8. Ghiselin, M.T. 1969. The evolution of hermaphroditism among animals. Quart. Rev. Biol. 44: 189–208.Google Scholar
  9. Hiatt, R.W. & D.W. Strasburg. 1960. Ecological relationships of the fish fauna on coral reefs of the Marshall Islands. Ecol. Monogr. 30: 65–127.Google Scholar
  10. Hioki, S. & K. Suzuki. 1993. Sex succession from male to female in three protogynous angelfishes belonging to the genus Centropyge. Advance abstracts for the 26th annual meeting, Ichthyol. Soc. Japan, Tokyo: 25 (in Japanese).Google Scholar
  11. Iwasa, Y. 1991. Sex change evolution and cost of reproduction. Behav. Ecol. 2: 56–68.Google Scholar
  12. Kobayashi, K. & K. Suzuki. 1992. Hermaphroditism and sexual function in Cirrhitichthys aureus and the other Japanese hawkfishes (Cirrhitidae: Teleostei). Japan. J. Ichthyol. 38: 397–410 (in Japanese).Google Scholar
  13. Kuwamura, T. 1976. Seasonal occurrence of fishes in the interstice of shrub corals on the rocky reef of Sirahama, Japan. Nankiseibutu 18: 15–22 (in Japanese).Google Scholar
  14. Kuwamura, T., Y. Nakashima & Y. Yogo. 1994a. Sex change in either direction by growth-rate advantage in the monogamous coral goby Paragobiodon echinocephalus. Behav. Ecol. 5: 434–438.Google Scholar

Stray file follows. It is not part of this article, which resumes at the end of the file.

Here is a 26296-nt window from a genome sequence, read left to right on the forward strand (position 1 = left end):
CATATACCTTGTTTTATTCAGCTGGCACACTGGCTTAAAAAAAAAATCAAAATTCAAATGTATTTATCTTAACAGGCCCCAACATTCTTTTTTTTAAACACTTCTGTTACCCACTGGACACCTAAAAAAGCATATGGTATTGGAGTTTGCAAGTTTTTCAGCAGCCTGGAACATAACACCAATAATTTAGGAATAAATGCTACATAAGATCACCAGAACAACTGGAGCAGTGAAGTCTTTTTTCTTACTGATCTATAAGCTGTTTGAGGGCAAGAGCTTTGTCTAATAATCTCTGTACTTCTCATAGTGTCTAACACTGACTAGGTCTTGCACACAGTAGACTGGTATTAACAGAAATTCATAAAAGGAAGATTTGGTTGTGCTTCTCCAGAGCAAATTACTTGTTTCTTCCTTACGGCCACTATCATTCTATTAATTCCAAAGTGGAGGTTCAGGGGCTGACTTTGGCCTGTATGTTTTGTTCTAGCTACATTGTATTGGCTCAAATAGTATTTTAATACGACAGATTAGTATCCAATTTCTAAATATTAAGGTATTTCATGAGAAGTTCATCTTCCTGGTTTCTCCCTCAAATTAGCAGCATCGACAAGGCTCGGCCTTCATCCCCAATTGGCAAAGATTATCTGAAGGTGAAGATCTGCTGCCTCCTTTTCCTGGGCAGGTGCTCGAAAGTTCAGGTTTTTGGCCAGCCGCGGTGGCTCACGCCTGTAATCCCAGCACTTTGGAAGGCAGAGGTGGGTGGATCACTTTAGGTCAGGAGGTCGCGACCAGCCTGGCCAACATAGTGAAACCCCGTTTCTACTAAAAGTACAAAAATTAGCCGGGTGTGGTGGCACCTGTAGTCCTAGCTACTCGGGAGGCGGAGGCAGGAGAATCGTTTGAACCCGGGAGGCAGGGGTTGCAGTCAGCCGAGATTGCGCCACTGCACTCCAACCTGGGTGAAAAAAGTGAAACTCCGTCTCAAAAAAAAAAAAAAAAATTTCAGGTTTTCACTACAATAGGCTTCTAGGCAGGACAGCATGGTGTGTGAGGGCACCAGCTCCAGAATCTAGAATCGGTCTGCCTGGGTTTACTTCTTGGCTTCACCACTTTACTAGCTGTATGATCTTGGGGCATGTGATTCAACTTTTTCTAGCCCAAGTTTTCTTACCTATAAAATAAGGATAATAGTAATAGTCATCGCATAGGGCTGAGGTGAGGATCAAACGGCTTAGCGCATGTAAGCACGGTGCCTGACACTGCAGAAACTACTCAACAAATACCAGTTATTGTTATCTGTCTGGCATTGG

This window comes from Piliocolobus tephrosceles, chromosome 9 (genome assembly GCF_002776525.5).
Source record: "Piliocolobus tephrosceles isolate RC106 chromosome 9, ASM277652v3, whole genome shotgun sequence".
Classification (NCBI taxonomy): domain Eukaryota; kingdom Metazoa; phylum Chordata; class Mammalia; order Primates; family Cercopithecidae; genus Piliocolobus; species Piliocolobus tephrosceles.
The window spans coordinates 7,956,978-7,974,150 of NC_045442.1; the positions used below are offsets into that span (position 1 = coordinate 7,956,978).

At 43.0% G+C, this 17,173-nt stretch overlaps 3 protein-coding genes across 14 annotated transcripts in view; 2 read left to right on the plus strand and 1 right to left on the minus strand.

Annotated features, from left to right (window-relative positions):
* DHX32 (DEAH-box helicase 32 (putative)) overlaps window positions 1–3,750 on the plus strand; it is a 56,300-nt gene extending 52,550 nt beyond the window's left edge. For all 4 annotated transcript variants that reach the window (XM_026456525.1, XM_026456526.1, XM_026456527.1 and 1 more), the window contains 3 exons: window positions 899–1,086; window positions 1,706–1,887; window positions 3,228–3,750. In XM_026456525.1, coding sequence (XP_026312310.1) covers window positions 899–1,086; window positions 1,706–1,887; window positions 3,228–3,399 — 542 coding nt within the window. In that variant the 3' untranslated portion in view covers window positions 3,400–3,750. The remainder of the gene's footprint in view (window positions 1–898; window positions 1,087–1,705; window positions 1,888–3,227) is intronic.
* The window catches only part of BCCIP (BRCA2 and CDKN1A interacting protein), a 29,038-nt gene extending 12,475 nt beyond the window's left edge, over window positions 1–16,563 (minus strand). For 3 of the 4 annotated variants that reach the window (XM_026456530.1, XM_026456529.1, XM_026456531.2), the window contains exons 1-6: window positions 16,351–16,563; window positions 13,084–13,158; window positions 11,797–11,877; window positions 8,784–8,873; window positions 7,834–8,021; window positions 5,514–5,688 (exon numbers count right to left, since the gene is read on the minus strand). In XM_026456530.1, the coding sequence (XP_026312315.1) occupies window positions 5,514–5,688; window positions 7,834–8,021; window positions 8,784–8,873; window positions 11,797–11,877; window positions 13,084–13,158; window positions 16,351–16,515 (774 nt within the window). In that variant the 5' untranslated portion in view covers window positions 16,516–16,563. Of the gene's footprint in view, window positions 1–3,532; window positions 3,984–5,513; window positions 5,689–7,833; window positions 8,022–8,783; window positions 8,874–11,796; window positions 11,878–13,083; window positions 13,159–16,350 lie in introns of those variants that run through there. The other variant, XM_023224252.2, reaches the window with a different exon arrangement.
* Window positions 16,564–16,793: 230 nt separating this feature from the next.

15. Kuwamura, T., Y. Yogo & Y. Nakashima. 1994b. Population dynamics of goby Paragobiodon echinocephalus and host coral Stylophora pistillata. Mar. Ecol. Prog. Ser. 103: 17–23.Google Scholar
  16. Kuwamura, T., Y. Yogo & Y. Nakashima. 1993. Size-assortative monogamy and paternal egg care in a coral goby Paragobiodon echinocephalus. Ethology 95: 65–75.Google Scholar
  17. Lassig, B.R. 1977. Socioecological strategies adopted by obligate coral-dwelling fishes. Proc. 3rd Int. Coral Reef Symp. 1: 565–570.Google Scholar
  18. Nakashima, Y., T. Kuwamura & Y. Yogo. 1995. Why be a both-ways sex changer? Ethology (in press).Google Scholar
  19. Nakazono, A. & T. Kuwamura(ed.). 1987. Sex change in fishes. Tokai University Press, Tokyo. 284 pp. (in Japanese).Google Scholar
  20. Nishihira, M. 1991. Field guide to hermatypic corals of Japan. Tokai University Press, Tokyo. 264 pp. (in Japanese).Google Scholar
  21. Robertson, D.R. 1972. Social control of sex reversal in a coralreef fish. Science 177: 1007–1009.Google Scholar
  22. Robertson, D.R. & G. Justines. 1982. Protogynous hermaphroditism in four Caribbean reef gobies. Env. Biol. Fish. 7: 137–142.Google Scholar
  23. Ross, R.M. 1990. The evolution of sex-change mechanisms in fishes. Env. Biol. Fish. 29: 81–93.Google Scholar
  24. Sawada, Y. & R. Arai. 1973. Three species of coral gobies (the genus Gobiodon) from the Ryukyu Islands, Japan. Bull. Nat. Mus. Tokyo 16: 585–603.Google Scholar
  25. Shapiro, D.Y. 1987. Differentiation and evolution of sex change in fishes. BioSci. 37: 490–497.Google Scholar